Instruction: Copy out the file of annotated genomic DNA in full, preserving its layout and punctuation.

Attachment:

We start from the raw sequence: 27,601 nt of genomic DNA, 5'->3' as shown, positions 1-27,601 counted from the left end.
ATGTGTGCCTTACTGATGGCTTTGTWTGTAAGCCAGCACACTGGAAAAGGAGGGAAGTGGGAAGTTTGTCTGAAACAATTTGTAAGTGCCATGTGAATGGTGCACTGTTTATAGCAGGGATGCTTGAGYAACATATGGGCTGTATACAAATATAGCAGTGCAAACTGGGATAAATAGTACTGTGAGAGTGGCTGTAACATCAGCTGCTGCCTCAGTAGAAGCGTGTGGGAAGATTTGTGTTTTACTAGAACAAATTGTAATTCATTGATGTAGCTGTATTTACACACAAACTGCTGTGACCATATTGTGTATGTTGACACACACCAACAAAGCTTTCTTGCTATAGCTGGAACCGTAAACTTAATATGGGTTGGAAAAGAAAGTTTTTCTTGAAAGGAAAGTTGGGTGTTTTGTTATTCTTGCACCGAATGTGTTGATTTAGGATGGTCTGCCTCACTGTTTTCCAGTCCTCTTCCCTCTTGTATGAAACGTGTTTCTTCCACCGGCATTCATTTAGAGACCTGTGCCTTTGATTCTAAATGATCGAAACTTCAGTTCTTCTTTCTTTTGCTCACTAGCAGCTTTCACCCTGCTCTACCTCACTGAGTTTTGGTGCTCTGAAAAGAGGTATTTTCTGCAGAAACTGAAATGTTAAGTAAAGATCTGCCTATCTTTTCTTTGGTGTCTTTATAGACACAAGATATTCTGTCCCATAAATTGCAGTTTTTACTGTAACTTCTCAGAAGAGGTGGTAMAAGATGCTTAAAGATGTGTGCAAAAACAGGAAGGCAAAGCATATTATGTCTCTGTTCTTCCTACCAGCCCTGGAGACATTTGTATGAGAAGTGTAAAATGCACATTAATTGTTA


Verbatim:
We start from the raw sequence: 27,601 nt of genomic DNA, 5'->3' as shown, positions 1-27,601 counted from the left end.
ATGTGTGCCTTACTGATGGCTTTGTWTGTAAGCCAGCACACTGGAAAAGGAGGGAAGTGGGAAGTTTGTCTGAAACAATTTGTAAGTGCCATGTGAATGGTGCACTGTTTATAGCAGGGATGCTTGAGYAACATATGGGCTGTATACAAATATAGCAGTGCAAACTGGGATAAATAGTACTGTGAGAGTGGCTGTAACATCAGCTGCTGCCTCAGTAGAAGCGTGTGGGAAGATTTGTGTTTTACTAGAACAAATTGTAATTCATTGATGTAGCTGTATTTACACACAAACTGCTGTGACCATATTGTGTATGTTGACACACACCAACAAAGCTTTCTTGCTATAGCTGGAACCGTAAACTTAATATGGGTTGGAAAAGAAAGTTTTTCTTGAAAGGAAAGTTGGGTGTTTTGTTATTCTTGCACCGAATGTGTTGATTTAGGATGGTCTGCCTCACTGTTTTCCAGTCCTCTTCCCTCTTGTATGAAACGTGTTTCTTCCACCGGCATTCATTTAGAGACCTGTGCCTTTGATTCTAAATGATCGAAACTTCAGTTCTTCTTTCTTTTGCTCACTAGCAGCTTTCACCCTGCTCTACCTCACTGAGTTTTGGTGCTCTGAAAAGAGGTATTTTCTGCAGAAACTGAAATGTTAAGTAAAGATCTGCCTATCTTTTCTTTGGTGTCTTTATAGACACAAGATATTCTGTCCCATAAATTGCAGTTTTTACTGTAACTTCTCAGAAGAGGTGGTAMAAGATGCTTAAAGATGTGTGCAAAAACAGGAAGGCAAAGCATATTATGTCTCTGTTCTTCCTACCAGCCCTGGAGACATTTGTATGAGAAGTGTAAAATGCACATTAATTGTTA